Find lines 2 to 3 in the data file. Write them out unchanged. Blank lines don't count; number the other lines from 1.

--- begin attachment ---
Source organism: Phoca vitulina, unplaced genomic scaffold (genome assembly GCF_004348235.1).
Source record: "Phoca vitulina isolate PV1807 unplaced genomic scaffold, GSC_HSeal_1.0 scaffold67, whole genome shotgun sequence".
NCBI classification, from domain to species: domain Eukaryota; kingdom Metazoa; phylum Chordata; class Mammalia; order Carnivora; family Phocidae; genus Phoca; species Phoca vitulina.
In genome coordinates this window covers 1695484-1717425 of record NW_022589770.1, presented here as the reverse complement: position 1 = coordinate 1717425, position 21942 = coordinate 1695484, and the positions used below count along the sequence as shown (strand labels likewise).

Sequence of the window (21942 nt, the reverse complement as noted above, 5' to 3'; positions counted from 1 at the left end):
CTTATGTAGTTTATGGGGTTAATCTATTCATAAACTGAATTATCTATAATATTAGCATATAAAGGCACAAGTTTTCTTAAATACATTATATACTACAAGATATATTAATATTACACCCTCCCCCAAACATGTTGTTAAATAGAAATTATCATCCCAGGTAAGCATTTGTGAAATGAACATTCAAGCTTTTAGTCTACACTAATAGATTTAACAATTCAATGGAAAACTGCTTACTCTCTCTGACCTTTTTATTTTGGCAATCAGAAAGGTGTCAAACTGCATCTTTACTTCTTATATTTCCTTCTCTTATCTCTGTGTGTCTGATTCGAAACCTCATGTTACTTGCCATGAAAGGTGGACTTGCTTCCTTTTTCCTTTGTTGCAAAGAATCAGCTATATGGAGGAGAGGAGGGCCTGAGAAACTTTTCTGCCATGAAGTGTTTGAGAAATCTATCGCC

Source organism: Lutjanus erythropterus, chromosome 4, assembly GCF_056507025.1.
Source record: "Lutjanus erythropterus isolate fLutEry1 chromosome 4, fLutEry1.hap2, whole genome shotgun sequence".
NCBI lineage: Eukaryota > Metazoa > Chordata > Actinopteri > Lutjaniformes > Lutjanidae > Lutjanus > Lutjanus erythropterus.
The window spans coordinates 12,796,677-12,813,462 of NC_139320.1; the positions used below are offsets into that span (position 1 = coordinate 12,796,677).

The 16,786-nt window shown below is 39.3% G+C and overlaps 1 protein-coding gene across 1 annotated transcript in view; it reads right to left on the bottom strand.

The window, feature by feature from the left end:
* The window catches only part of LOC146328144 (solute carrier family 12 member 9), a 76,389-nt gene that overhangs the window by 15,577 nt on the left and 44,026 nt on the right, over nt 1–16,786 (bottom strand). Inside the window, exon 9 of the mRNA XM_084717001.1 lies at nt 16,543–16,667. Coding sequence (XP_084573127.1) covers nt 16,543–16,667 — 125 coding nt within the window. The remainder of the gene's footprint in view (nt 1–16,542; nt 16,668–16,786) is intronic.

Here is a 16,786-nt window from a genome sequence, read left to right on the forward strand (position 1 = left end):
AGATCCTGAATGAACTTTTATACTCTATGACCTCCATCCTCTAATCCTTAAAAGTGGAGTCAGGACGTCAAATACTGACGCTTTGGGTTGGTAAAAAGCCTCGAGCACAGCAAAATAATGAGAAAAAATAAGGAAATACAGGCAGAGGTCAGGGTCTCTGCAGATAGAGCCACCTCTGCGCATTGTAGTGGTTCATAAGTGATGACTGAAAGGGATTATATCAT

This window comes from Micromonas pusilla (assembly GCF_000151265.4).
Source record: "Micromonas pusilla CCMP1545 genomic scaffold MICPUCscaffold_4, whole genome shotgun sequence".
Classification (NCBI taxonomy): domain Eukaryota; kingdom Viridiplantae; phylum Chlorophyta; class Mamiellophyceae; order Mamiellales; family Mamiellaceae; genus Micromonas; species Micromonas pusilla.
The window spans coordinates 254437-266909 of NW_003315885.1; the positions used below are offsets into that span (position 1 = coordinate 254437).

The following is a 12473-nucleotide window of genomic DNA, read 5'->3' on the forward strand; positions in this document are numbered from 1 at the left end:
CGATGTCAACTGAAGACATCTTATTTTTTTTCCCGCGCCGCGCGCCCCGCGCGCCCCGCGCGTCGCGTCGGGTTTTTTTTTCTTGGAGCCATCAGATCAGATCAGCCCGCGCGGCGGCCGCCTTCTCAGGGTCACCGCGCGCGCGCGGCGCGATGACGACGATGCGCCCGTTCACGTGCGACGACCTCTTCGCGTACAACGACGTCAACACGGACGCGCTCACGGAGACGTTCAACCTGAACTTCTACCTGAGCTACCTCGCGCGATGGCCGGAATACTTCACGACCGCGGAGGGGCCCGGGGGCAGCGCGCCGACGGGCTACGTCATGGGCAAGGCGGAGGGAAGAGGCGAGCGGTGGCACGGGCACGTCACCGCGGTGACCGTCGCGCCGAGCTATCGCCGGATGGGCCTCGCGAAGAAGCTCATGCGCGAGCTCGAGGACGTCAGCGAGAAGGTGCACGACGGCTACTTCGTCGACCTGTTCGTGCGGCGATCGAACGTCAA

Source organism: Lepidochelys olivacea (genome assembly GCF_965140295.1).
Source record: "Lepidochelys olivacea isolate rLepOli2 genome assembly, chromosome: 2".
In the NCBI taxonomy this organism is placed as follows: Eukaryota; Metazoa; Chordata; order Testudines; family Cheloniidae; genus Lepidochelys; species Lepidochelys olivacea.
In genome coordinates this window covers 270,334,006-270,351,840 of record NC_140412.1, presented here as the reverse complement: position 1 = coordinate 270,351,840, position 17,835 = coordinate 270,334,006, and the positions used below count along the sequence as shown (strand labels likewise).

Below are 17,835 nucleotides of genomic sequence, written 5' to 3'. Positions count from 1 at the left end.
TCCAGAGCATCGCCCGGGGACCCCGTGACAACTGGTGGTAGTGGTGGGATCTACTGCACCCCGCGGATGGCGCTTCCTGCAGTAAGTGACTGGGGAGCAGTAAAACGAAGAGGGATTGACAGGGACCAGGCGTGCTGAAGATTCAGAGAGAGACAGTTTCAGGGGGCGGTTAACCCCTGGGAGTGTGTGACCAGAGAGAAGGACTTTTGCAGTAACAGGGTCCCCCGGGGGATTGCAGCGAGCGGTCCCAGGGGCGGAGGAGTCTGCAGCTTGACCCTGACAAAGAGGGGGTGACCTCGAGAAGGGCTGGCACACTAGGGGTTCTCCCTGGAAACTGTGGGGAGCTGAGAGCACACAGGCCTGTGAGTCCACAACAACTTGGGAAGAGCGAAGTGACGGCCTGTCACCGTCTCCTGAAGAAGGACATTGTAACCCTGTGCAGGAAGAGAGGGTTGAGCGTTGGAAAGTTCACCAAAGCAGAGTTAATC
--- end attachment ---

Source record: "Phoca vitulina isolate PV1807 unplaced genomic scaffold, GSC_HSeal_1.0 scaffold67, whole genome shotgun sequence".
NCBI classification, from domain to species: domain Eukaryota; kingdom Metazoa; phylum Chordata; class Mammalia; order Carnivora; family Phocidae; genus Phoca; species Phoca vitulina.